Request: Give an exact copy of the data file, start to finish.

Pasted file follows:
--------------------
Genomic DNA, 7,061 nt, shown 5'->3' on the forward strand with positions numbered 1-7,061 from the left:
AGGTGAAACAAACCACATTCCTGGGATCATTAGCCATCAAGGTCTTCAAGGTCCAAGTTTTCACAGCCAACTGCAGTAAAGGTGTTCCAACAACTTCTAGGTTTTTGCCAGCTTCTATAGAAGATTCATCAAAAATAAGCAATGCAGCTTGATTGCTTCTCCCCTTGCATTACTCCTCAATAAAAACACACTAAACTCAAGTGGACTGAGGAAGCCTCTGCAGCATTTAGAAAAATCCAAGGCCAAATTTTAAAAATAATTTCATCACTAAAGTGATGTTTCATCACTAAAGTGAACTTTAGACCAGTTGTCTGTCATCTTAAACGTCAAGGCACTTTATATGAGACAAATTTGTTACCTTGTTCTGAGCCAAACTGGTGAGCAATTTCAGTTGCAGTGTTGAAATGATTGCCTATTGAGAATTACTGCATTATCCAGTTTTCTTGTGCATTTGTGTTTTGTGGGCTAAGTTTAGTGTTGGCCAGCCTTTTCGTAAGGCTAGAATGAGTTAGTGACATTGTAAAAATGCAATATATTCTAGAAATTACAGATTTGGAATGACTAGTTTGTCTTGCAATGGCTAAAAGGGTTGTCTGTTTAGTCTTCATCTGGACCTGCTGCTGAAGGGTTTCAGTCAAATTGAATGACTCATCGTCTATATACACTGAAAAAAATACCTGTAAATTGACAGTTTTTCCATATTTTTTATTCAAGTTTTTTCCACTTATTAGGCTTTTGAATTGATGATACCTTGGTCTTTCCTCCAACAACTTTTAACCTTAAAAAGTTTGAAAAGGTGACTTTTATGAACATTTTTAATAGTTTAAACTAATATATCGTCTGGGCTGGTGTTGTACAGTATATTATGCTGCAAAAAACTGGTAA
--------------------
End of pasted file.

Genomic DNA, 7,061 nt, shown 5'->3' on the forward strand with positions numbered 1-7,061 from the left:
AGGTGAAACAAACCACATTCCTGGGATCATTAGCCATCAAGGTCTTCAAGGTCCAAGTTTTCACAGCCAACTGCAGTAAAGGTGTTCCAACAACTTCTAGGTTTTTGCCAGCTTCTATAGAAGATTCATCAAAAATAAGCAATGCAGCTTGATTGCTTCTCCCCTTGCATTACTCCTCAATAAAAACACACTAAACTCAAGTGGACTGAGGAAGCCTCTGCAGCATTTAGAAAAATCCAAGGCCAAATTTTAAAAATAATTTCATCACTAAAGTGATGTTTCATCACTAAAGTGAACTTTAGACCAGTTGTCTGTCATCTTAAACGTCAAGGCACTTTATATGAGACAAATTTGTTACCTTGTTCTGAGCCAAACTGGTGAGCAATTTCAGTTGCAGTGTTGAAATGATTGCCTATTGAGAATTACTGCATTATCCAGTTTTCTTGTGCATTTGTGTTTTGTGGGCTAAGTTTAGTGTTGGCCAGCCTTTTCGTAAGGCTAGAATGAGTTAGTGACATTGTAAAAATGCAATATATTCTAGAAATTACAGATTTGGAATGACTAGTTTGTCTTGCAATGGCTAAAAGGGTTGTCTGTTTAGTCTTCATCTGGACCTGCTGCTGAAGGGTTTCAGTCAAATTGAATGACTCATCGTCTATATACACTGAAAAAAATACCTGTAAATTGACAGTTTTTCCATATTTTTTATTCAAGTTTTTTCCACTTATTAGGCTTTTGAATTGATGATACCTTGGTCTTTCCTCCAACAACTTTTAACCTTAAAAAGTTTGAAAAGGTGACTTTTATGAACATTTTTAATAGTTTAAACTAATATATCGTCTGGGCTGGTGTTGTACAGTATATTATGCTGCAAAAAACTGGTAA